Gov. Charlie Crist, left, chats with Joe Penner, managing director of Legg Mason Real Estate Investors, during a visit Monday to the Belleview Biltmore Resort.
BELLEAIR – The Belleview Biltmore Resort is no longer one of the nation’s 11 most endangered historic sites, and the unique structure made entirely of native Florida pine will have a decidedly “green” future.
Gov. Charlie Crist Monday shared in the celebration with Biltmore supporters, historic preservationists and a gathering of elected officials on the scenic back porch, which was the original entrance of the hotel Henry B. Plant built in 1896.
Invited to the event by Amy Spencer, director of membership at the Belleview Biltmore Golf Club and a personal friend, Crist praised efforts by the Biltmore’s new owners, Legg Mason Real Estate Investors, to seek LEED certification from the U.S. Green Building Council, while also protecting its historic integrity.
“What you’re doing, Joe, is exactly the right thing,” Crist told Joe Penner, LMREI’s managing director, “preserving the Biltmore for future generations to enjoy.”
Noting that Florida is vulnerable to the effects of dramatic climate change, the governor emphasized the importance of protecting the state’s natural beauty, which plays a crucial role in its most valuable economic asset – the tourism industry.
“My focus is on Florida,” Crist said. “The Belleview Biltmore is a fixture in this community and its preservation is crucial to our cultural legacy. It’s our duty to take care of national historic sites.”
Asked if he had ever stayed at the Biltmore, Crist replied, “You mean overnight? No, but I’ve been here on many occasions.”
Looking typically tanned and dapper in a blue business suit, the governor warmly greeted several Belleair citizens, members of the town commission and county representatives in attendance with handshakes and hugs.
With the Biltmore lingering under threat of demolition for the past few years, John Hildreth of the National Trust for Historic Preservation announced that the Biltmore will be removed from the trust’s Most Endangered Places list, where it was placed in 2005, and will serve as what he called “a national model” for others.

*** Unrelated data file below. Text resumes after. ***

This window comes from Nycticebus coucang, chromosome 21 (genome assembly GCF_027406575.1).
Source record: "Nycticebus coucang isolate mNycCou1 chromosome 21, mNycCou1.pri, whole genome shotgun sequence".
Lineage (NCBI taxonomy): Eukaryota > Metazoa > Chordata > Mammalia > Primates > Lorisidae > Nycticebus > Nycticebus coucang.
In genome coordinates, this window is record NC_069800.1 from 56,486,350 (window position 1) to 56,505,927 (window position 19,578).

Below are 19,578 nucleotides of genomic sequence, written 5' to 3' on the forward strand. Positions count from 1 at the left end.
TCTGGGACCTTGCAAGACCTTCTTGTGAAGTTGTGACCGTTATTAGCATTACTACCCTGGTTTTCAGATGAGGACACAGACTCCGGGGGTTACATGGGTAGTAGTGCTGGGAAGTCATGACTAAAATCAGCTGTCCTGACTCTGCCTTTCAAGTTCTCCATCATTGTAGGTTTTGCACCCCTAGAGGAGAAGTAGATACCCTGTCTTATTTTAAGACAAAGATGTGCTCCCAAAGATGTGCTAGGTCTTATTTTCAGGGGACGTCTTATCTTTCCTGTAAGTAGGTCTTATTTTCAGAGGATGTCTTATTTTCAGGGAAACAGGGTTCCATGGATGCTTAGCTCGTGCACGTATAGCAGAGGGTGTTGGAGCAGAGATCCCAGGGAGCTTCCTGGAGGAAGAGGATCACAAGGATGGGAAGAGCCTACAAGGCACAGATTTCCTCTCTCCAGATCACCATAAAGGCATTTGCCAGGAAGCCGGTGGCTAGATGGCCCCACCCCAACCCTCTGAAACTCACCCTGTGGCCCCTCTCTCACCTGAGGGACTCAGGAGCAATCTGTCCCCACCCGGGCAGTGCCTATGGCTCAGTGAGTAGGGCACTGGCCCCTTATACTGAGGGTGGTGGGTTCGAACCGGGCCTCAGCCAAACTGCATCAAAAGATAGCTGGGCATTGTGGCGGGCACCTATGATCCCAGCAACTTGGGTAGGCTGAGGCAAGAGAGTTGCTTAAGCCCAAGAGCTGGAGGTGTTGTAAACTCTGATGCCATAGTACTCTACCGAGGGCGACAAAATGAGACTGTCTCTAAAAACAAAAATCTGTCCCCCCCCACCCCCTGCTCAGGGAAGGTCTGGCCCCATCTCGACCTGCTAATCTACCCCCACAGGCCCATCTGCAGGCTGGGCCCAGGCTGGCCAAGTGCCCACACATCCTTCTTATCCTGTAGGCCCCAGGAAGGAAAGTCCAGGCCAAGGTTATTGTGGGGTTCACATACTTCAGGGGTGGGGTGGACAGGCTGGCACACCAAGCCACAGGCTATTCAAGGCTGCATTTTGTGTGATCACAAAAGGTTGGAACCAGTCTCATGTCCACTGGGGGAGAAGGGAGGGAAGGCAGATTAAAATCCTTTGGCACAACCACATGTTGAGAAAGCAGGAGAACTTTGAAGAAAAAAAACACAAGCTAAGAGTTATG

“We celebrate the change in status of the Belleview Biltmore,” said Hildreth. “The Biltmore is now in the hands of people who want to do the right thing … though it took a circuitous route to get to this point.”
In his remarks, Penner vowed that once the Biltmore’s $100-million restorative makeover is complete, it will retain its elegance and grandeur.
By implementing water-efficient landscaping, energy-efficient equipment and other environmentally-friendly enhancements to achieve LEED certification, Penner said the Biltmore’s operational costs will go down in the long run.
Penner estimates that LMREI will file its site application plan with the town of Belleair in the next two to three weeks and, once approved, will apply for construction permitting – a process he said could take from 6 to 12 months.
In a best-case scenario, outside site work could begin in the first quarter of 2009, Penner said, with the hotel closing in early summer 2009 and reopening for business two years later in 2011.
Asked to answer lingering skeptics who doubt the Biltmore truly will be restored for future generations to cherish, Penner said, “We are trying to do something good for the community. We buy properties that are troubled and fix them. Maybe the day the hotel opens, people will believe it.”